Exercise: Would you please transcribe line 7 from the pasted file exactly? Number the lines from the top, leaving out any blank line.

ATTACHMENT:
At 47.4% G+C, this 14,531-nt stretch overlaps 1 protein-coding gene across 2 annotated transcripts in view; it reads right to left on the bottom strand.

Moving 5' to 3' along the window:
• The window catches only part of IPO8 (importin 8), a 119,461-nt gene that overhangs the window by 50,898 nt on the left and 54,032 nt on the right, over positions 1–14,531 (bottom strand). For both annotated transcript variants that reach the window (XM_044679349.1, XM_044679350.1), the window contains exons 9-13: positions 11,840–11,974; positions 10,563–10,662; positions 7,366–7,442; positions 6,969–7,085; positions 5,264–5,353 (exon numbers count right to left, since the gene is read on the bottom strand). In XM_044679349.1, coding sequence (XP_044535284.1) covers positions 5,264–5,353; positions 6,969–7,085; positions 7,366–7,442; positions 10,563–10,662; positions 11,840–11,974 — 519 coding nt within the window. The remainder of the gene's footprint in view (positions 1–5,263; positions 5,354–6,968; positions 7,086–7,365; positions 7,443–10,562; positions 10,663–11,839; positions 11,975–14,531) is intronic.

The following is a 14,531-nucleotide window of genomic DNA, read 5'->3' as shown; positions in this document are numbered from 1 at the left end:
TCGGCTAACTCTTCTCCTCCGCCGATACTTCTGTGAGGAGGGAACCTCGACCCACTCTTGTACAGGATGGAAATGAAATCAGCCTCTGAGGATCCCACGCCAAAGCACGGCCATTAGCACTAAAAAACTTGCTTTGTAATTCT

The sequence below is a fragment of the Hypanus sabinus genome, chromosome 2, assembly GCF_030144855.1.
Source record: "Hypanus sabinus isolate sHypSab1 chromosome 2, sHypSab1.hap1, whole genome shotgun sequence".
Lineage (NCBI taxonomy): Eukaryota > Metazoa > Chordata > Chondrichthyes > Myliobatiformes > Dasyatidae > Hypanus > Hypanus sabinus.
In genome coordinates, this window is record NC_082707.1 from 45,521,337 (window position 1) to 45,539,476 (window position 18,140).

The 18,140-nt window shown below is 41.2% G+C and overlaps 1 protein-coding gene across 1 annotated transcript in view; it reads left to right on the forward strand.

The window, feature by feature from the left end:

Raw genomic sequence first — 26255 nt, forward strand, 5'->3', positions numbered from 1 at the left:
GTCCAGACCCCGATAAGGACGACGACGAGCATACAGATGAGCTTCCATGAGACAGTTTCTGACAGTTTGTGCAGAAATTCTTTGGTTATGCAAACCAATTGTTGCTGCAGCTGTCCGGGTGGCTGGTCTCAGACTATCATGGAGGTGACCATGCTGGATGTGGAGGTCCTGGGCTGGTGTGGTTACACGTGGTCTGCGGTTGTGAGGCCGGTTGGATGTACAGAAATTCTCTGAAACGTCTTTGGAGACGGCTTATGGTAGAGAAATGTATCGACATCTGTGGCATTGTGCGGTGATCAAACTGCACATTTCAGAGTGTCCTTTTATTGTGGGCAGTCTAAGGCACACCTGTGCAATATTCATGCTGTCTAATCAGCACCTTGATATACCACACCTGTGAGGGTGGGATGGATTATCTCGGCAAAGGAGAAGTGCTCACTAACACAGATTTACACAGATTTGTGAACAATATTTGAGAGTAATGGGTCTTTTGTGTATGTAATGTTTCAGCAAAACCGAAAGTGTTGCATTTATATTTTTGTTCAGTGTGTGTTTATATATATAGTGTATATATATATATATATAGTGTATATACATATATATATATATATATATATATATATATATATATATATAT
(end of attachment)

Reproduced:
Source record: "Hypanus sabinus isolate sHypSab1 chromosome 2, sHypSab1.hap1, whole genome shotgun sequence".